Roy Huff and Steven Businger SOEST, University of Hawaii at Manoa, Honolulu, HI, USA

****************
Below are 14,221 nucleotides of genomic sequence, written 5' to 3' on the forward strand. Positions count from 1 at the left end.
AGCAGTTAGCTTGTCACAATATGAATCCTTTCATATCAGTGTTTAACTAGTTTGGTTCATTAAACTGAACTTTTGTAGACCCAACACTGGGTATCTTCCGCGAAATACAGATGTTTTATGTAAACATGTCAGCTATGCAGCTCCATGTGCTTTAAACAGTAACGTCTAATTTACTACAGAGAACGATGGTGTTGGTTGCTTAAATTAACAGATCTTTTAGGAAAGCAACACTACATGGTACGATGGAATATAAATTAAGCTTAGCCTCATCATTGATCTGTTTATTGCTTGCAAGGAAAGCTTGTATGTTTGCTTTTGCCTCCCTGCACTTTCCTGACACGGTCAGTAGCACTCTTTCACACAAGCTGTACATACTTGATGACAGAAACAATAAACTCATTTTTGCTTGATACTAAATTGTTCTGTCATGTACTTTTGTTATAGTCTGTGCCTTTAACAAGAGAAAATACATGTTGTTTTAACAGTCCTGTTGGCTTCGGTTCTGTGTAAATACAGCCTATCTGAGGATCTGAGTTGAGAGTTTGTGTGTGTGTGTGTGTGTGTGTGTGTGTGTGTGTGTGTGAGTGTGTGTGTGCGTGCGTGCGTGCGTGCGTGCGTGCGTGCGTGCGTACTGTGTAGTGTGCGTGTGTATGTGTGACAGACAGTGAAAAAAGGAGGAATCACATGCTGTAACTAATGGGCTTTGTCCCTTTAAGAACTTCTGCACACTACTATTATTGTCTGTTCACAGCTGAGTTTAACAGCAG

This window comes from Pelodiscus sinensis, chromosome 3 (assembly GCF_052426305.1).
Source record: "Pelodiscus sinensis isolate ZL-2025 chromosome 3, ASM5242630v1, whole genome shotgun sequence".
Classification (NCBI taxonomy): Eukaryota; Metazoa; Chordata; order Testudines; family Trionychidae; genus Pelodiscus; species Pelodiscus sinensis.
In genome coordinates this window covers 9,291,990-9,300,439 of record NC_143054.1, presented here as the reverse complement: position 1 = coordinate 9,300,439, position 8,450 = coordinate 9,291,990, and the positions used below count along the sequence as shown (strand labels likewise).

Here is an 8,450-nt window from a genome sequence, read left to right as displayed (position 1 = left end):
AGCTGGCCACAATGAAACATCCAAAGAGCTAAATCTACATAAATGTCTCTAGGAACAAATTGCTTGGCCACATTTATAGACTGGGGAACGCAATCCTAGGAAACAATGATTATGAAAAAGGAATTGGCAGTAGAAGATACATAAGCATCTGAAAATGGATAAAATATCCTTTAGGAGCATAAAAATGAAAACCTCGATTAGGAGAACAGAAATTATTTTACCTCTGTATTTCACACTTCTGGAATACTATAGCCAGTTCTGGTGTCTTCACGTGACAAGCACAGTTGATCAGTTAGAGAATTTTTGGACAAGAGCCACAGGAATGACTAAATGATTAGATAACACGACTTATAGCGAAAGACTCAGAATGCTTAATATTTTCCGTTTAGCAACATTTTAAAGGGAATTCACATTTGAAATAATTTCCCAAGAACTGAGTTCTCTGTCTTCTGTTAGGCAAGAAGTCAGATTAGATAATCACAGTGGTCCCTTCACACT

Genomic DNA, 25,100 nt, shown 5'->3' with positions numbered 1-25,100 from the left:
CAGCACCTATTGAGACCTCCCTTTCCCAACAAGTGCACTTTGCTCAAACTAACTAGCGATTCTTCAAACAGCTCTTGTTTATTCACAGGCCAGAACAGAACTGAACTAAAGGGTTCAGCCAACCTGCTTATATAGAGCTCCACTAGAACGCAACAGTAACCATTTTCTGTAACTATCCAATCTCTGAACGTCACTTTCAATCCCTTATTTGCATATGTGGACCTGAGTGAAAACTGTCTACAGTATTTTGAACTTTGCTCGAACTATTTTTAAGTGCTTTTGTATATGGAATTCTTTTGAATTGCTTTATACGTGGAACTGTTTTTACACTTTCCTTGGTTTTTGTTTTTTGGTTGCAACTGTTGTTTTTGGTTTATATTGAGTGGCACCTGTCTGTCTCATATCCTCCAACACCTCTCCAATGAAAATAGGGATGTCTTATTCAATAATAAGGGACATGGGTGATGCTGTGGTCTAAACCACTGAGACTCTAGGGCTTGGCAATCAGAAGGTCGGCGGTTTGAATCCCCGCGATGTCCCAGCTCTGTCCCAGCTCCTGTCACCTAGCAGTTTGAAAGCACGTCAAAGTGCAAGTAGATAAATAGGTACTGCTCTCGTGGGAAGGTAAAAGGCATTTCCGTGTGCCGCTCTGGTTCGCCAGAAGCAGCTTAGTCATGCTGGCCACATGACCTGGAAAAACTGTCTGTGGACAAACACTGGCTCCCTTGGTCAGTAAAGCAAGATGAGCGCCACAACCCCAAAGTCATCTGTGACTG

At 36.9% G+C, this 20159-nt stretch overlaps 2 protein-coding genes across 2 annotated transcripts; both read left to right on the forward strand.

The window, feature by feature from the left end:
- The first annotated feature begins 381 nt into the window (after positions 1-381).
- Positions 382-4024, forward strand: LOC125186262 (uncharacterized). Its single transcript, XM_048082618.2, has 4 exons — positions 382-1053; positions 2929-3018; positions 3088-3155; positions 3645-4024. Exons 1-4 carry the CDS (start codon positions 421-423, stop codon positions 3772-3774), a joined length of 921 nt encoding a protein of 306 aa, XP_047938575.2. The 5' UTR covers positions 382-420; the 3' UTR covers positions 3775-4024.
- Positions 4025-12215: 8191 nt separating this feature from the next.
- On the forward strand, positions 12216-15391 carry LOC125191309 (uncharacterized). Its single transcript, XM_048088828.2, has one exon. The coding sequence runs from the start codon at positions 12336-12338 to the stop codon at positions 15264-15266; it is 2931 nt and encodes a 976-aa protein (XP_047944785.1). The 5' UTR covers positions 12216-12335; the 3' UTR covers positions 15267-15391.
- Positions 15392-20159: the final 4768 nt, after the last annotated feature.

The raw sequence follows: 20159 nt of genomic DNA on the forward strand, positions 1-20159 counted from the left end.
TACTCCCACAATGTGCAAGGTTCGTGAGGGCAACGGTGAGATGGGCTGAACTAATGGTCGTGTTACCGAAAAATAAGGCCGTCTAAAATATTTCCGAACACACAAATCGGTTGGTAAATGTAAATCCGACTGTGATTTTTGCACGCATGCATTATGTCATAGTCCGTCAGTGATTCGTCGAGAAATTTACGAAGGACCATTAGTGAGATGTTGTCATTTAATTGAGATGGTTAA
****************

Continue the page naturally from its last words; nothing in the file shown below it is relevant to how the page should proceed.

The Pacific Region of the NWS covers an area more than five times the size of the continental United States, yet ironically it suffers from the greatest paucity of observational data of all six of the NWS regions. Therefore, the potential represented by the suite of GOES-R sensors to produce improved understanding and forecast services is greatest in this region of the NWS. The goal of the GOES-R Tropical Pacific Proving Ground (TPPG) is to facilitate development of new or enhanced GOES-R applications and to explore possibilities for improving the GOES-R Algorithm Working Group (AWG) products with application to the tropical ocean environment of the Pacific including Hawaii. The TPPG will be a focal point to foster communication and collaboration between staff at the NWSFO HFO, the Meteorology Department at UH, the Joint Institute for Marine and Atmospheric Research (JIMAR), and the GOES-R Applications Working Group. The TPPG will focus on three forecast challenges that are critical to the tropical Pacific by targeting applications and products that will help improve i) heavy rain forecasting, ii) tropical cyclone prediction and iii) detection and modeling of volcanic emissions. Beginning in January 2012, the GOES-R Tropical Pacific Proving Ground (TPPG) began a major effort in the tropical Pacific to coordinate installation, training, and feedback of existing geostationary satellite data as well as proxy data derived from POES and long-range lightning detection networks for future GOES-R capabilities over the region within Pacific Region government offices. Of highest priority has been the installation of an X-band antenna and satellite downlink system that will allow dedicated real-time POES data to flow the Pacific Region for the first time. Several products have been installed in the TPPG and will be transitioned into AWIPS II from AWIPS I. These products include Convective Initiation (CI), which utilizes cloud top cooling to allow for advanced lead-time in the warning process, Morphed Integrated Microwave Imagery Total Precipitable Water (MIMIC-TPW), which has demonstrated superior ability to resolve smaller features over smoothed TWP products, and CIMSS Regional Assimilation System (CRAS). Additional products will be integrated into the HFO AWIPS II system in the near future for operational use and reduced latency. These include GOES Sounder Derived Product Imagery (DPI), Rainfall Rate Quantitative Precipitation Estimation (QPE), and POES X-band antenna data products such as Visible Infrared Imaging Radiometer Suite (VIIRS), among others.